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3D NAND chips are the skyscrapers of the semiconductor industry, linking together layers of flash memory with short vertical interconnects that act like elevator shafts connecting the floors of a high-rise building.
But as the recent boom in artificial intelligence (AI) drives up the demand for memory, semiconductor companies are racing to control the skyline. SK Hynix, the world’s second-largest memory chipmaker, is trying to pull ahead with a new generation of its "4D NAND" assembled out of 321 layers of NAND flash. Prototypes of the technology were on display at the Flash Memory Summit (FMS) in Santa Clara, Calif.
With mass production more than a year and a half out at this point, SK Hynix is still in the early stages of development. But the announcement signals that it’s progressing on the path to the world’s first 3D NAND with more than 300 layers, and that the company intends to leap out ahead of its rivals in the memory wars. Improvements in density make it possible to store more data in a given space, driving down costs. Increasing density tends to yield better power efficiency and higher bandwidth, too.
A year ago, Micron said it had begun mass production of its most advanced 3D NAND chips composed of 232 layers, jumping ahead of SK Hynix and Samsung Electronics in supplying 3D NAND with more than 200 layers.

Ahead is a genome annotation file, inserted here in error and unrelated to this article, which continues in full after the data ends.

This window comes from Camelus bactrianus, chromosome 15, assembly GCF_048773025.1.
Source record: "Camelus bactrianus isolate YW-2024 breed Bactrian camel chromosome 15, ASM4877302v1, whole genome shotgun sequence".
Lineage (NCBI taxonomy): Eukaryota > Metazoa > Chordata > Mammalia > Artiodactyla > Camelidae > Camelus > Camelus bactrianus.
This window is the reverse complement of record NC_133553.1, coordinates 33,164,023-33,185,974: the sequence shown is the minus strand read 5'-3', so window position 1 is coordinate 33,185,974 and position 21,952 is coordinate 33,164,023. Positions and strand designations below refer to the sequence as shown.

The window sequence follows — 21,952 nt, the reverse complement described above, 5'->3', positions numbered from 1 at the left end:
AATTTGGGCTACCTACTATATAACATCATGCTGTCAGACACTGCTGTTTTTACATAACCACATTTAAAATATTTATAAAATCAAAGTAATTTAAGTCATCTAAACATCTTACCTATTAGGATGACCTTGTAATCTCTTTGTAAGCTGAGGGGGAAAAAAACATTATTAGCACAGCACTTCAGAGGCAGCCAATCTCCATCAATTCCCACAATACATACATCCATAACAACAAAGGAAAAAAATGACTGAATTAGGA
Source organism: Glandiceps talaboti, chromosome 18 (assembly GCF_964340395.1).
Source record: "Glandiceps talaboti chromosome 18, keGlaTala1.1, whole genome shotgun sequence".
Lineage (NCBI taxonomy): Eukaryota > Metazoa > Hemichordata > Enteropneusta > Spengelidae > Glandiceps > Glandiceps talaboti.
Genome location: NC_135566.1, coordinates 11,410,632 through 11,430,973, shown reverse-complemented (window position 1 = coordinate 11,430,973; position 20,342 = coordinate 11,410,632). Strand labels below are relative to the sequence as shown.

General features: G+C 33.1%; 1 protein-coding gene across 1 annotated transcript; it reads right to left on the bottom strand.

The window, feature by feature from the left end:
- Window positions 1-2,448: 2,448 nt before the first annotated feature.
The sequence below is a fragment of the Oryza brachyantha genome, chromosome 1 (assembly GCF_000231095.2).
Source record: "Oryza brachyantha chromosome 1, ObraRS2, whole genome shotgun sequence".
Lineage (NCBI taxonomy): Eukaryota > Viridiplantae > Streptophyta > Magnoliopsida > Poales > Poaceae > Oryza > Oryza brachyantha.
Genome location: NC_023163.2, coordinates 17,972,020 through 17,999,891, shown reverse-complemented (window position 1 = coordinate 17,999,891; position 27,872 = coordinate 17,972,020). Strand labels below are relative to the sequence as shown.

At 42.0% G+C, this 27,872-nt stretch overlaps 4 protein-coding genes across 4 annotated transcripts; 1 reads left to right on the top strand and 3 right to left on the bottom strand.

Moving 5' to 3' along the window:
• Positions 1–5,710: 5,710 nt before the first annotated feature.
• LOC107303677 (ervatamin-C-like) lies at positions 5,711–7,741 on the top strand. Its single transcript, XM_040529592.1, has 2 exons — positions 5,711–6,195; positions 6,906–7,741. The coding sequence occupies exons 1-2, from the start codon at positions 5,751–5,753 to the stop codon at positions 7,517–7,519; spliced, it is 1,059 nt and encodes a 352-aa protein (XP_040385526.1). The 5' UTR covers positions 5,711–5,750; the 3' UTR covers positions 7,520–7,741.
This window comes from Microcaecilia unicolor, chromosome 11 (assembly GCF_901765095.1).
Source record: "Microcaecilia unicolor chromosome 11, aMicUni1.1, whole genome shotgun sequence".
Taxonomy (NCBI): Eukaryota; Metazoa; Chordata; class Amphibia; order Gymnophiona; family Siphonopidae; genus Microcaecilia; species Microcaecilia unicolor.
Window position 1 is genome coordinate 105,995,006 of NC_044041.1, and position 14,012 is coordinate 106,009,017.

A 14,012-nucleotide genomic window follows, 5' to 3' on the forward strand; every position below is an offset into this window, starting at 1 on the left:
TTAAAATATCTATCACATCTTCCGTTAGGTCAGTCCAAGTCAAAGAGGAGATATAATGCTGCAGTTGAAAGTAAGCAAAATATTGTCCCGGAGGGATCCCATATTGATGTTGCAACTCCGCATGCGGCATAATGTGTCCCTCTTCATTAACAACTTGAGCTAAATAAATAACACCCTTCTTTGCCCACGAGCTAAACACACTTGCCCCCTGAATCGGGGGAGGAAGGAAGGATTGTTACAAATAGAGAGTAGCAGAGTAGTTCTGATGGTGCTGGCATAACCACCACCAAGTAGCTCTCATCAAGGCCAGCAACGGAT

It All Stacks Up
While the future of flash memory requires improvements in memory controllers used to read, write, and erase data to storage drives and firmware to run on top of them, memory innovations are at the heart of it all. Stacking memory in three dimensions is a serious engineering challenge. But it’s important to increase the amount of data that can be stored in every square millimeter of silicon in a 3D NAND chip.
SK Hynix refers to its NAND flash technology as “4D NAND,” since it stacks the memory cells at the heart of its memory chips on top of the CMOS logic used to coordinate the reading and writing of data fast and efficiently. In its latest 238-layer 3D NAND, the company also applies “string stacking” to unite a pair of 119-layer slabs of memory cells based on its “charge-trap flash” technology on a die.
Though it refused to reveal any of the technology behind the 300-layer NAND flash memory, the company said it’s applying what it learned from the current 238-layer 3D NAND to address the stacking limitations.
Whatever the improvements, they translate to 1 Tb of capacity in a single chip using a three-level-cell (TLC) construction that fits three units of data per cell. That doubles the 512 Gb of storage per die in its current generation of 238-layer 3D NAND, which entered mass production this year. Higher density translates to more memory capacity per die, which ultimately pays dividends in everything from smartphones and other consumer electronics to data centers.
The new 3D NAND chips are projected to enter mass production in the first half of 2025.
Check out more coverage of the 2023 Flash Memory Summit.